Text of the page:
I state here a problem from S.L.Loney : A plank of mass $M$ is initially at rest along a line of greatest slope of a smooth plane inclined at an angle $α$ to the horizon and a man of mass $M'$ starting from the upper end walks down the plank so that it does not move. To find the time taken by the man to reach the other end. Length of the plank is $a$.

My question is, if the plank doesn't move, what's the point of the problem? How is it any different from a simple kinematics problem? I know it is; just don't see why.


If there was no person, the plank would slide down due to gravity,

But while person walks downwards, he pushes plank upwards,due to friction,

The forces due to gravitation and man cancel out,

So the plank doesn't move,

Now we need to calculate the velocity/acceleration of man for which the plank does not move.

  • $\begingroup$ No the plank doesn't slide back, it's the man who keeps it from sliding down. You need to calculate velocity of man for which the gravitational force and his force on the plank are equal. $\endgroup$ – neonpokharkar Sep 15 '17 at 19:13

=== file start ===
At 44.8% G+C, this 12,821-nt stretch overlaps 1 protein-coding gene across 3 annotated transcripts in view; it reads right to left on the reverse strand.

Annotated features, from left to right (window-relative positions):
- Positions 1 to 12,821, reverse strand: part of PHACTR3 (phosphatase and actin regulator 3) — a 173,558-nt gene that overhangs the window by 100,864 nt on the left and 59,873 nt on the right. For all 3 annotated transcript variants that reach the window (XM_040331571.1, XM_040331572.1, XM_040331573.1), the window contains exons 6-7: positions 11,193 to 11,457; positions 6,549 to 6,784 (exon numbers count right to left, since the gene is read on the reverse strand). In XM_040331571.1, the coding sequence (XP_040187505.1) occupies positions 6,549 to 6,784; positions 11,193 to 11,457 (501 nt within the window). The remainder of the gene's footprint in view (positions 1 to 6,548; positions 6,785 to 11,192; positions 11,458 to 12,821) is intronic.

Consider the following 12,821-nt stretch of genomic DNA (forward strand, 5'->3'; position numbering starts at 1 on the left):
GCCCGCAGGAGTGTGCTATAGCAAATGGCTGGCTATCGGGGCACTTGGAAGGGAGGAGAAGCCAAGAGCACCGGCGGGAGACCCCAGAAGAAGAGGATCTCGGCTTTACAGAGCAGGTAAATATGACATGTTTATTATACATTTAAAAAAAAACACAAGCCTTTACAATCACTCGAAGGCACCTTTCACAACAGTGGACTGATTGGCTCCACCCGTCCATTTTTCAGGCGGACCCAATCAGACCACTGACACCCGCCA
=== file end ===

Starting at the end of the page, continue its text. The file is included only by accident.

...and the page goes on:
• $\begingroup$ Oh okay. So it IS a regular problem only I need to find the particular velocity and acceleration of the man for which the plank stays still? $\endgroup$ – Hrit Roy Sep 15 '17 at 19:14
  • $\begingroup$ Yes it is a regular problem $\endgroup$ – neonpokharkar Sep 15 '17 at 19:14
  • $\begingroup$ I had deleted my previous comment as soon as I realized it. Thanks :) $\endgroup$ – Hrit Roy Sep 15 '17 at 19:15
  • $\begingroup$ You're welcome ;) $\endgroup$ – neonpokharkar Sep 15 '17 at 19:15

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